DGC Ontario Director Vincenzo Natali is known for his sci-fi genre bending films like 1997’s Cube and 2009’s Splice. For his most recent film, Vincenzo took on the Stephen King and Joe Hill horror novella In the Tall Grass. We caught up with Vincenzo to discuss adapting King and Hill’s work and the complexities of shooting in tall grass.
On adapting Stephen King and Joe Hill’s novella
I grew up reading Stephen King and later I became a fan of Joe Hill’s work, who has a distinct voice but who definitely follows in his Dad’s footsteps, so, it was a comfortable place to start. I felt like I could ease into their world without much difficulty. The challenge was to find a way to make the novella into a three-act story because a literal adaptation would be a short film not a feature. On the other hand, I wanted to be faithful to the story and I didn’t want to invent new characters and locations. What I ended up doing was pulling out aspects of the novella and extrapolating on them. For instance, there is a character that is mentioned in the story (Travis McKean) but never seen. I turned him into a central character… in fact I made him the third part of a love triangle with the two principals from the story (Cal and Becky). Also I added a time dimension to the field that mirrored the spatial distortions that take place in the book. With those components in place, I was able to grow a larger narrative out of the seed of the original story.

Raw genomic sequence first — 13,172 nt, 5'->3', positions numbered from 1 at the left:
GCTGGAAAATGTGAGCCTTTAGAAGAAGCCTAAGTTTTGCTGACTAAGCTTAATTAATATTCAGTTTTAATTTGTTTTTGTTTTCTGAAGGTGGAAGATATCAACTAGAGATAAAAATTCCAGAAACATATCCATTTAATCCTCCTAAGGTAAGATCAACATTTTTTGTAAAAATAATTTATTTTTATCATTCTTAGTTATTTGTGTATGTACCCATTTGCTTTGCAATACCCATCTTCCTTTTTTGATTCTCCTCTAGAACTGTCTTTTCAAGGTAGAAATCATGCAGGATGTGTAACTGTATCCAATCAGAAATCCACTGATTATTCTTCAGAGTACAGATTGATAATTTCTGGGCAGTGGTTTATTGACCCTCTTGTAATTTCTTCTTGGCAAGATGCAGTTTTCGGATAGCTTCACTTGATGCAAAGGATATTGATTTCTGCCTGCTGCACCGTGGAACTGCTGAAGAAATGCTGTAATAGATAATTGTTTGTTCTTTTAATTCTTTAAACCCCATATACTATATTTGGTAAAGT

Previous to In the Tall Grass you worked with Picture Editor Michele Conroy on Splice. Can you discuss your ongoing creative collaboration?
Michele and I are like siblings. I have been working with her on and off for nearly twenty years. We have similar taste and a similar Italian background that puts us into sync. She always cuts a scene the way I would, chooses the takes and performances I like, and that frankly saves time and gets me where I want to go without much discussion. Also, she balances a refined sense of performance and drama with a very musical gift as an editor. I’ve found one or the other quality in other editors, but it’s unusual to get both in one person. Every time we work together it’s an event and it is a lot of fun. And one can’t understate the importance of fun when you are locked in a room with another person for months on end.
What was the most challenging part of directing In the Tall Grass?
The grass. That damned grass. In the end it worked out really wonderfully, but no one had shot a film in tall grass since probably Onibaba in Japan in the sixties. So there was no one to talk to about what species of grass would be best to shoot in, or what the optimal time to shoot would be or how to stage a crew in grass without demolishing it. We had to engineer all of this ourselves in advance of actually seeing any grass because in our prep the grass wasn’t up to our kneecaps. Also, from a creative standpoint, I needed to develop a filmic language that would mesh with that environment and that would make best use of its quirks. Of course, those challenges were exactly what made it such an exciting and desirable project.
What did you take from your previous films to In the Tall Grass?
Well, I’ve walked this metaphysical maze path before on more than one occasion. So I have a sense of what has worked for me in the past in movies like Cube, Nothing and Haunter. I think when working in a single setting it’s important to perceive it as though you are writing a symphony, in so much as you have a single theme to work with, and the challenge is to find ways to create variations on that theme that surprise your audience.